“You fool! You’ve dented — NO!! – You’ve ruined my car, my beautiful car! It had perfect paint, no dents, and an almost new smell, and you’ve ruined it all because you are in a hurry to get . . . Where? Where the hell were you going at 50 miles an hour in a parking lot? I want your license. No. I want the police! I want you thrown in jail and the key thrown away, you inconsiderate, incompetent, self-centered, still wet-behind-the-ears whippersnapper who shouldn’t even be driving. You’ve been drinking; haven’t you! That’s it! You are drunk, drunk beyond the limit I’ll bet you. Yes! This situation will best be served by the police hauling you off to jail — but the hospital first for a blood sample before you can burn off any of the alcohol in your system! I want you fried publicly, in the press, in the news, and in the street gossip for running into an old lady! You are finished. You hear me? Finished.”
Just then the driving instructor got out of the passenger side of the car the old lady was yelling at to let her know his student hadn’t hit her. Backing out of the parking space she’d backed into a concrete standard designed to stop cars from hitting the side of the building.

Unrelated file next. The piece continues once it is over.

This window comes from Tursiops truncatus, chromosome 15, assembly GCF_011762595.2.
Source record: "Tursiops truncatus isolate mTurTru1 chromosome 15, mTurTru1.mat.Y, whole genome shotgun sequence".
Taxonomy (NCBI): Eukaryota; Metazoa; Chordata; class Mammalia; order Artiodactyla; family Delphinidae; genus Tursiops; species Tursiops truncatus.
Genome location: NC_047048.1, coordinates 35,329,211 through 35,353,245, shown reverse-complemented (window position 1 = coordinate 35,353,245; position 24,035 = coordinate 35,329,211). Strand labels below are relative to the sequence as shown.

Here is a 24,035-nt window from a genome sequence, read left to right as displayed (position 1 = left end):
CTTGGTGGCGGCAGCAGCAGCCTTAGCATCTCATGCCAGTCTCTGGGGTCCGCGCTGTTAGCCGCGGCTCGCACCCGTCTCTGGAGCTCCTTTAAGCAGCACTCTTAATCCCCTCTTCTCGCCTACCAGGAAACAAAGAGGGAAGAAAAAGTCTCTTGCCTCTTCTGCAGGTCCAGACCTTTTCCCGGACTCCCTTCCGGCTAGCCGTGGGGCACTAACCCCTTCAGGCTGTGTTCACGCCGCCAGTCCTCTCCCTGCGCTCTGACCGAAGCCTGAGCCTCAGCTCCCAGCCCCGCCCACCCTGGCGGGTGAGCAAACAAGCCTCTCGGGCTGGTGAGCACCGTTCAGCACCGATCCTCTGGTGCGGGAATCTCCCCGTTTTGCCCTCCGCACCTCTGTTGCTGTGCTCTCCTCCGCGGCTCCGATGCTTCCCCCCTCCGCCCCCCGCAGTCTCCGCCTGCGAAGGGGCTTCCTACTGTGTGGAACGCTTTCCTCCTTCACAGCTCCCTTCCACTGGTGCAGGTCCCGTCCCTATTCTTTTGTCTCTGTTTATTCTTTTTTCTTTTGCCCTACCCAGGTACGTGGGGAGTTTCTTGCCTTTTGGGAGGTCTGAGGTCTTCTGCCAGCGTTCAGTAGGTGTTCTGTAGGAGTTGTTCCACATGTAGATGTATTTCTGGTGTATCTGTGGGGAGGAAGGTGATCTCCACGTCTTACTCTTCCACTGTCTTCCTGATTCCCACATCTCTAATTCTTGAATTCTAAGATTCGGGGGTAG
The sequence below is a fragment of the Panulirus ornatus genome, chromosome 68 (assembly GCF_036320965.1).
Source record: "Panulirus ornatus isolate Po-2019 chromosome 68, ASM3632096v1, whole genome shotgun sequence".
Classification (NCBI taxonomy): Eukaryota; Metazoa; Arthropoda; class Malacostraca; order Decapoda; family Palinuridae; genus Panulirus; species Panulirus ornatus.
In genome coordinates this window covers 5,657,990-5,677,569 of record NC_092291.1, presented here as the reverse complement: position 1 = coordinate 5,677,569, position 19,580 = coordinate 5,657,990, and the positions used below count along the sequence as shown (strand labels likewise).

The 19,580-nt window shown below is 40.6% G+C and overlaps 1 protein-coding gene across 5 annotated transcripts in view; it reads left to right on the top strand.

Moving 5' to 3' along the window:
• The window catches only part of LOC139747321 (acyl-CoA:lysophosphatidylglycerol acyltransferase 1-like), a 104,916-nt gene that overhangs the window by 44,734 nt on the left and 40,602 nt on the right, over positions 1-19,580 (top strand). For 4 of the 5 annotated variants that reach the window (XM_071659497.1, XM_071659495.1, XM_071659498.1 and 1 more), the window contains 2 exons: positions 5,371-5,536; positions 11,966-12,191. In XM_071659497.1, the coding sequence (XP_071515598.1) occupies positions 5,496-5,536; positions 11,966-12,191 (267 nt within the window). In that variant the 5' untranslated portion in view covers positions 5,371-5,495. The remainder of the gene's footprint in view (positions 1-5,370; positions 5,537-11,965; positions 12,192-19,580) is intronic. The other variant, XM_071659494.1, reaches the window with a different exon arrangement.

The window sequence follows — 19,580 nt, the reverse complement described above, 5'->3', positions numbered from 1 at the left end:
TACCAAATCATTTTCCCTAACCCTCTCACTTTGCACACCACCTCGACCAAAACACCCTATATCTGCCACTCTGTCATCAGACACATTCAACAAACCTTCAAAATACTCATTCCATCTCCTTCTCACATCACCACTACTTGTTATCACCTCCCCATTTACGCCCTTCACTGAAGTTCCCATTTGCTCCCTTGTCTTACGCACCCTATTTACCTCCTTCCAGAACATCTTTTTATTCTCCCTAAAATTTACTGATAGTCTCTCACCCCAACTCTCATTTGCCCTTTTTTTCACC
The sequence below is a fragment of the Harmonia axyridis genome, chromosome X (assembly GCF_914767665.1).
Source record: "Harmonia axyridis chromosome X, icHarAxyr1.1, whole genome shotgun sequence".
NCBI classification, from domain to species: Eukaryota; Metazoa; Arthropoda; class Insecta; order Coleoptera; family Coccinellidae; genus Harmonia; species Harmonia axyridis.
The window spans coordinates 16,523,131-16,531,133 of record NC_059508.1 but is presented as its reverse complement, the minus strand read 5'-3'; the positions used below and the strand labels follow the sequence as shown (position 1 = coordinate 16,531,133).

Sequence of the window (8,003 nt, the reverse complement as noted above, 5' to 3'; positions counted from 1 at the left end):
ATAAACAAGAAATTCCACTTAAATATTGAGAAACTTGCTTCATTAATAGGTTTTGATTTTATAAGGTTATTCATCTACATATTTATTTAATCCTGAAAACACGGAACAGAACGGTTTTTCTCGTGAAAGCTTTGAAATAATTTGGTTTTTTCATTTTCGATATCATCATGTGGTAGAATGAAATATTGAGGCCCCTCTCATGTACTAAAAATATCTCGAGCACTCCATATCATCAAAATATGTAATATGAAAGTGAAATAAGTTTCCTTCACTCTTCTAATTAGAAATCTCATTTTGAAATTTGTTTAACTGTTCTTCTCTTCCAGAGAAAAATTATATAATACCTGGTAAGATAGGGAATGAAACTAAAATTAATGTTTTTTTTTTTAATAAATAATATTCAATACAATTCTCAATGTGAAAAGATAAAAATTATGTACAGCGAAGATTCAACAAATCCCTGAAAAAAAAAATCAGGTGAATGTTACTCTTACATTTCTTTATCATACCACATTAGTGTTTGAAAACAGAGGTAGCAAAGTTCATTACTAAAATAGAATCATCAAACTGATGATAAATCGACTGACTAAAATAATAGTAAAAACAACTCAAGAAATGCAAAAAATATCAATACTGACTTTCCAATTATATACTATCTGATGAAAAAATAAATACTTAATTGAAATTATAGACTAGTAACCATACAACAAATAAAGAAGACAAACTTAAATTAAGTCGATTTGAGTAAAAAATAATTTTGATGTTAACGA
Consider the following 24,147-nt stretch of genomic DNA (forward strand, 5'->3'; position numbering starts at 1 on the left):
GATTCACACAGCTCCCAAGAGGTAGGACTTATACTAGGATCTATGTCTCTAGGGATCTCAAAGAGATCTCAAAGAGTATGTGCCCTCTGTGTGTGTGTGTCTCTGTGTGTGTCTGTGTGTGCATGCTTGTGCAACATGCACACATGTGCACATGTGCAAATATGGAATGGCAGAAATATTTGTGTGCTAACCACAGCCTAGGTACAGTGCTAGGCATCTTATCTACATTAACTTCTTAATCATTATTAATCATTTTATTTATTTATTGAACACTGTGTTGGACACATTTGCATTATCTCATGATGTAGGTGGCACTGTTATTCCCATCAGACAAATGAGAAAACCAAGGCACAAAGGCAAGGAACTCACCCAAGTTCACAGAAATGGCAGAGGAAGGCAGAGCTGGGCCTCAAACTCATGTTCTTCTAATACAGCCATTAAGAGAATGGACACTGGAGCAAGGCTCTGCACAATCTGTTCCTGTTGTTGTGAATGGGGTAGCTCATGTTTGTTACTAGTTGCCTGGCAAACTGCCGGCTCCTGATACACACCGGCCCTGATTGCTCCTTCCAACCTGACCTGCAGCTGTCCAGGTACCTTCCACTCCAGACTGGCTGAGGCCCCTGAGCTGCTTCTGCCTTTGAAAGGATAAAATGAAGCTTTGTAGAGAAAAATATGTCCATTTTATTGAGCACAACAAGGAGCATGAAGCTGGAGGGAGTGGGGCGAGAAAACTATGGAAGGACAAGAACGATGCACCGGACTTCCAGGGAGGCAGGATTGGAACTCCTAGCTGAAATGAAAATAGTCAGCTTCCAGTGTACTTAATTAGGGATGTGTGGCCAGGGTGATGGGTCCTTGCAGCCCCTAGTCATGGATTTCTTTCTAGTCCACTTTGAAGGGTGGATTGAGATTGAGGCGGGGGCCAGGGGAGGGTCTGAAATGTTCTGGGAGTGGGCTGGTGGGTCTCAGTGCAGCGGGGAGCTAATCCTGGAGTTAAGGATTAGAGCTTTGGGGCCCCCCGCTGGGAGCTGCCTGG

Agatha, you see, was an actress back in the day, or so she thought. But in reality she was just a very old lady with severely diminished driving skills, trying to distract everyone from the fact that she had damaged her car. You could see the panic on her face, her gray wispy hair falling from its knot atop her head as she presented her case in a very hysterical wobbly voice to anyone within hearing range. Her faded flower dress had seen better days, as had everything else about her.
Her fear of losing her license was palpable. She was terrified of being idled by a ticket for yet another accident. But this time was probably the last ticket she’d get. An officer had arrived and was now walking around her car. Her diatribe ceased as she saw him, knowing what was to come. Her future had arrived.